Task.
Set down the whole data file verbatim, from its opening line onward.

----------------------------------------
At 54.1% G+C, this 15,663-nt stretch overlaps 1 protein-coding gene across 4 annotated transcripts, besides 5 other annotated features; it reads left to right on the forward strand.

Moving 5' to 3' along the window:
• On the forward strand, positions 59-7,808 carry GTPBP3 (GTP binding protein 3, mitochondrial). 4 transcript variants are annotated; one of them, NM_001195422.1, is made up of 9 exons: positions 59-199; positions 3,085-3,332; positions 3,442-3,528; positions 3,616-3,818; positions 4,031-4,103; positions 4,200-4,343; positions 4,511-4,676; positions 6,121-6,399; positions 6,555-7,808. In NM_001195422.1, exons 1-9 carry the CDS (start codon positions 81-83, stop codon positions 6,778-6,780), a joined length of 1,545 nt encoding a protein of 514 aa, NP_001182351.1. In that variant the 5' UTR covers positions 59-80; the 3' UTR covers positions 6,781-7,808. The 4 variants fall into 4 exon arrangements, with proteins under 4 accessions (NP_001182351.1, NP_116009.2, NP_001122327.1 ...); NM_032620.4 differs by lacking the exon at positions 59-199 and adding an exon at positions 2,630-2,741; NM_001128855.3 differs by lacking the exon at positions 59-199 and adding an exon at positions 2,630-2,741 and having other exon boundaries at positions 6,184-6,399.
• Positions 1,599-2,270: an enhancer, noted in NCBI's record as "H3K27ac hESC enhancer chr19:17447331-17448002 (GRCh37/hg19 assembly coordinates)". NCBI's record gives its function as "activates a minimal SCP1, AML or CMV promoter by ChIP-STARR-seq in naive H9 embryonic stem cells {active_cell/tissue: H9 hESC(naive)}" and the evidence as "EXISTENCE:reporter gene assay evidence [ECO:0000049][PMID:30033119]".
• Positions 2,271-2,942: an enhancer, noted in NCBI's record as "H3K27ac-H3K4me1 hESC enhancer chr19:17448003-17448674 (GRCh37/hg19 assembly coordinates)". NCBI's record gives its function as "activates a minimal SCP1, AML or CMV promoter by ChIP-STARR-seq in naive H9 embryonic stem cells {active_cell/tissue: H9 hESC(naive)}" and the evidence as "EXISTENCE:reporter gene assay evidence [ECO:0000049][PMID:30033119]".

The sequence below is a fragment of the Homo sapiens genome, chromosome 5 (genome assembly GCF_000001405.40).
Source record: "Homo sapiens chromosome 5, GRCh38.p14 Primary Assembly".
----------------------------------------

At 54.1% G+C, this 15,663-nt stretch overlaps 1 protein-coding gene across 4 annotated transcripts, besides 5 other annotated features; it reads left to right on the forward strand.

Moving 5' to 3' along the window:
• On the forward strand, positions 59-7,808 carry GTPBP3 (GTP binding protein 3, mitochondrial). 4 transcript variants are annotated; one of them, NM_001195422.1, is made up of 9 exons: positions 59-199; positions 3,085-3,332; positions 3,442-3,528; positions 3,616-3,818; positions 4,031-4,103; positions 4,200-4,343; positions 4,511-4,676; positions 6,121-6,399; positions 6,555-7,808. In NM_001195422.1, exons 1-9 carry the CDS (start codon positions 81-83, stop codon positions 6,778-6,780), a joined length of 1,545 nt encoding a protein of 514 aa, NP_001182351.1. In that variant the 5' UTR covers positions 59-80; the 3' UTR covers positions 6,781-7,808. The 4 variants fall into 4 exon arrangements, with proteins under 4 accessions (NP_001182351.1, NP_116009.2, NP_001122327.1 ...); NM_032620.4 differs by lacking the exon at positions 59-199 and adding an exon at positions 2,630-2,741; NM_001128855.3 differs by lacking the exon at positions 59-199 and adding an exon at positions 2,630-2,741 and having other exon boundaries at positions 6,184-6,399.
• Positions 1,599-2,270: an enhancer, noted in NCBI's record as "H3K27ac hESC enhancer chr19:17447331-17448002 (GRCh37/hg19 assembly coordinates)". NCBI's record gives its function as "activates a minimal SCP1, AML or CMV promoter by ChIP-STARR-seq in naive H9 embryonic stem cells {active_cell/tissue: H9 hESC(naive)}" and the evidence as "EXISTENCE:reporter gene assay evidence [ECO:0000049][PMID:30033119]".
• Positions 2,271-2,942: an enhancer, noted in NCBI's record as "H3K27ac-H3K4me1 hESC enhancer chr19:17448003-17448674 (GRCh37/hg19 assembly coordinates)". NCBI's record gives its function as "activates a minimal SCP1, AML or CMV promoter by ChIP-STARR-seq in naive H9 embryonic stem cells {active_cell/tissue: H9 hESC(naive)}" and the evidence as "EXISTENCE:reporter gene assay evidence [ECO:0000049][PMID:30033119]".

The sequence below is a fragment of the Homo sapiens genome, chromosome 5 (genome assembly GCF_000001405.40).
Source record: "Homo sapiens chromosome 5, GRCh38.p14 Primary Assembly".